12 can’t-miss debut books you should read in October

Each month, Debutiful helps readers discover debut authors who are releasing can’t-miss books!

When They Tell You To Be Good by Prince Shakur (Tin House; October 4)

This memoir of trauma, identity, and race will move you. Move you to tears. Move you to action. Shakur’s exploration of self is revelatory. He is the voice for readers forgotten by publishing.

Which Side Are You On by Ryan Lee Wong (Catapult; October 4)

Wong’s book follows two generations of Asian-American activists and examines how they view the world, enact change, and work to find common ground. It’s heartbreaking, but at times hilarious. The book knocks down stereotypes given to a community by the media and invites readers in with open arms. It’s a book America has needed for a very long time.

Jackal by Erin E. Adams (Bantam; October 4)

Jackal is a thoughtful take and welcome addition to the “young girl goes mission” canon. It’s part detective thriller and part horror that is one of the most thought-provoking commentary one race and social class of the year.

Whalebone Theatre by Joanna Quinn (Knopf; October 4)

Quinn has produced a peculiar and sensational historical novel about a young heroine readers will not soon forget. If you’re looking for a novel where a woman transforms into a headstrong leader, this novel is for you.

The Enhancers by Anne K. Yoder (Meekling; October 4)

Yoder’s prose is outstanding as she unravels a modern coming-of-age story tinged with some science fiction. The central question is how can we change our memories for better or worse. There’s something haunting in this book that isn’t overtly unsettling, but enough to make you question enough about our reality.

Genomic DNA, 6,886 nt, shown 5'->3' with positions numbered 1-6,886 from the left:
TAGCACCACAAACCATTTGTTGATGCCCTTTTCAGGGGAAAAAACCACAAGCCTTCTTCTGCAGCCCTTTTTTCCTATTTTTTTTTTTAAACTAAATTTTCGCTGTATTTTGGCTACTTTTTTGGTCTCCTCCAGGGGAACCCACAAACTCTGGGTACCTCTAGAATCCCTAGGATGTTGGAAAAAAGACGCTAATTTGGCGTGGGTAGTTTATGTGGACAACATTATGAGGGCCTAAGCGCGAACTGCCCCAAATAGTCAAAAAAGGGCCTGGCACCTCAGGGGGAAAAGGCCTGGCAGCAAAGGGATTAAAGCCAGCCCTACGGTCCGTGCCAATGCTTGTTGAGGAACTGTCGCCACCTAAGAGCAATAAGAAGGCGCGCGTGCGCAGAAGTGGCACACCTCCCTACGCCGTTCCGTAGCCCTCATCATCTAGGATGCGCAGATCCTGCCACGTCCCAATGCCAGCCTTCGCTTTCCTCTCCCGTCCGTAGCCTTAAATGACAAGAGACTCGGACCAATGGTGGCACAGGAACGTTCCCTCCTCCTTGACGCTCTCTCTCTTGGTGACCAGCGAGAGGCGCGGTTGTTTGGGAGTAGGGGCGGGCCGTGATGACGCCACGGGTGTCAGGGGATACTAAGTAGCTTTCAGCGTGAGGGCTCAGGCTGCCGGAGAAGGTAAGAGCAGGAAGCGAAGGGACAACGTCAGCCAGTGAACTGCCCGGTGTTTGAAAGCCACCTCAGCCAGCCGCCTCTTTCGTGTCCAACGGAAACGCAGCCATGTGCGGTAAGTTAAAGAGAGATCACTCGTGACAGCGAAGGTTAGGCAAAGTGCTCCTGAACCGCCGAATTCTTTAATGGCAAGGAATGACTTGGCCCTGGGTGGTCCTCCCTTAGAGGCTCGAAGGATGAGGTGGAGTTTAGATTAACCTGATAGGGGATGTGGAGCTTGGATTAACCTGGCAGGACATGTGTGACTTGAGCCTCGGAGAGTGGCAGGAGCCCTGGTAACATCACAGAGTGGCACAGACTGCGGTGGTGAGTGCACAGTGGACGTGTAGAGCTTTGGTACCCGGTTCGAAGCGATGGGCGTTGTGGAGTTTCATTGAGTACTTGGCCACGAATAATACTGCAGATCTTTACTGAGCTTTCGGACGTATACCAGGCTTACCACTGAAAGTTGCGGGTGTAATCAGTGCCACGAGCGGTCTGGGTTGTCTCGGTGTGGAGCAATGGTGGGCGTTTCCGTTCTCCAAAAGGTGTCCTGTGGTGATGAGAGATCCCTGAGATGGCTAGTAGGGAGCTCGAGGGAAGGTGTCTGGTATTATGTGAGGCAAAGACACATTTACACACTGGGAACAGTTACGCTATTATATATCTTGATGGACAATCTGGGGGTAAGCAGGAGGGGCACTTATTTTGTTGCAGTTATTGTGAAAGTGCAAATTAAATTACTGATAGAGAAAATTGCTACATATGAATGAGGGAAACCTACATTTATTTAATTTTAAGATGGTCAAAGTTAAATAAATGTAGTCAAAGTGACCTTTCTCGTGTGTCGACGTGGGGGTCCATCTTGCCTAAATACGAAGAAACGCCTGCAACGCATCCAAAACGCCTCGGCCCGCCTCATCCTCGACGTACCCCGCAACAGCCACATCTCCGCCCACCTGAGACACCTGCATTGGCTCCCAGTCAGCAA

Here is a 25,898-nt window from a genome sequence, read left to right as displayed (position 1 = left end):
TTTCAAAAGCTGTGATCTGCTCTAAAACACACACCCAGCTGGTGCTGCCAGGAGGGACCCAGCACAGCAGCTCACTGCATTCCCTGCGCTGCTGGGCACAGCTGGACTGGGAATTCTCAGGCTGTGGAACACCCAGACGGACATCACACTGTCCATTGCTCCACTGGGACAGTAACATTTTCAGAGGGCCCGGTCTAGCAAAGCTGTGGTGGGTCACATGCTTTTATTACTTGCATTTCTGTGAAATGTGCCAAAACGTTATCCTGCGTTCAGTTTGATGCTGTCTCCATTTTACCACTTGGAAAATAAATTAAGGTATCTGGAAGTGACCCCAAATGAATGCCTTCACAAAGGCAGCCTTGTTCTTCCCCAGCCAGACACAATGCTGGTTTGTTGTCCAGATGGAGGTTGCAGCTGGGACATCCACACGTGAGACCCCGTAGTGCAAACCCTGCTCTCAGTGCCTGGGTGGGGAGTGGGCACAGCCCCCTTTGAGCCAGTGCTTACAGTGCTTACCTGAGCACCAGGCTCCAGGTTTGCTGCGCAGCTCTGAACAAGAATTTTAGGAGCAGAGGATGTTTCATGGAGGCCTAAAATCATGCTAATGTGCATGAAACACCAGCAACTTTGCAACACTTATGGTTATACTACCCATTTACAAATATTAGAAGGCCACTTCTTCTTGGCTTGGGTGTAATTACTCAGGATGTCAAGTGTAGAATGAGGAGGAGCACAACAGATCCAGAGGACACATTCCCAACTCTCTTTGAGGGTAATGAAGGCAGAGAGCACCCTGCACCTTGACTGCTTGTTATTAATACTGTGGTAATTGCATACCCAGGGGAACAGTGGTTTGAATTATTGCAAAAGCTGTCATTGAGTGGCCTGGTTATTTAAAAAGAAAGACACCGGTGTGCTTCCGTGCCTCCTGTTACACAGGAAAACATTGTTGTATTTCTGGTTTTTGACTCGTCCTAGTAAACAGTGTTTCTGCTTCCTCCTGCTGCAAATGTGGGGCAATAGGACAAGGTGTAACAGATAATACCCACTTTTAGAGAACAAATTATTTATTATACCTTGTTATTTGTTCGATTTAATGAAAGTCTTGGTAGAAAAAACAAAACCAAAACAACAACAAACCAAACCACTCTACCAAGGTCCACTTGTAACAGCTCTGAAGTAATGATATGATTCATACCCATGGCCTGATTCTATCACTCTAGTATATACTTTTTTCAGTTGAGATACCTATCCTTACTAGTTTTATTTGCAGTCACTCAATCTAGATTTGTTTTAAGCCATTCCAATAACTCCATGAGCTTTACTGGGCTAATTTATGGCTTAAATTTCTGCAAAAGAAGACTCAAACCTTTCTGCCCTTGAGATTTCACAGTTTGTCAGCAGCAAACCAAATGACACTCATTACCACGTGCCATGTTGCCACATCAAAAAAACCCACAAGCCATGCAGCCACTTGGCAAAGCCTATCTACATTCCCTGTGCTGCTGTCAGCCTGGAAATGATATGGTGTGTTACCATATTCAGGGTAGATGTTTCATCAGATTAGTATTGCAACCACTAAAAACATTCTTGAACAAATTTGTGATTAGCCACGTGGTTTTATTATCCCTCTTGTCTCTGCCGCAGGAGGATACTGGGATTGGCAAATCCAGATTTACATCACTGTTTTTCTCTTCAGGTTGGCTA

If Falls Gentry All Around by Ramona Reeves (UPitt Press; October 4)

The stories in this linked collection explore memorable characters in Mobile, Alabama. They deconstruct what the American Dream means and while the stories build off one another, they are masterfully crafted to stand alone.

The Mountain in the Sea by Ray Nayler (MCD; October 4)

In this near-future technothriller, a scientist aims to research a highly intelligent species of octopus. The plot bobs and weaves while readers keep guessing what this discovery truly means for humankind.

Daughters of the New Year by E.M. Tran (Hanover Square; October 11)

Tran has created a mesmerizing story about modern women in a Vietnamese immigrant family as well as bringing their ancestors to life. The layered story allows Tran to brilliantly explores a family history with a unique lens.

Self-Portrait with Nothing by Aimee Pokwatka (Tor; October 18)

This forthcoming literary sci-fi novel is proclaimed to be for fans of David Mitchell and Joanne Harris. By the sounds of it, Emily St. John Mandel readers will gobble this up. Pokwatka’s book follows a reclusive artist who claims her paintings send doppelgangers of the subjects to a parallel universe where they live their own lives.

Singer Distance Ethan Chatagnier (Tin House; October 18)

In this captivating novel, Chatagnier follows a group of scientists trying to communicate with Mars. The science-fiction-tinged debut novel explores the intricacies of human needs with such poignancy. Singer Distance perfectly blends genres throughout the page-turning plot.

When We Were Sisters Fatimah Asghar (One World; October 18)

Asghar is an outstanding poet and it’s no wonder their debut novel is equally beautiful. The book follows three Muslim sisters as they navigate the world and discover who they are. Asghar’s lyrical writing sings on every page.

Heretic by Jeanna Kadlec (Harper; October 25)

Yes, the plot of Kadlec’s memoir about breaking away from the Evangelical church is enough to draw readers in. However, it’s the brilliant writing and insight that makes this book one of fall’s best memoirs. Kadlec’s criticism and introspection is superb.

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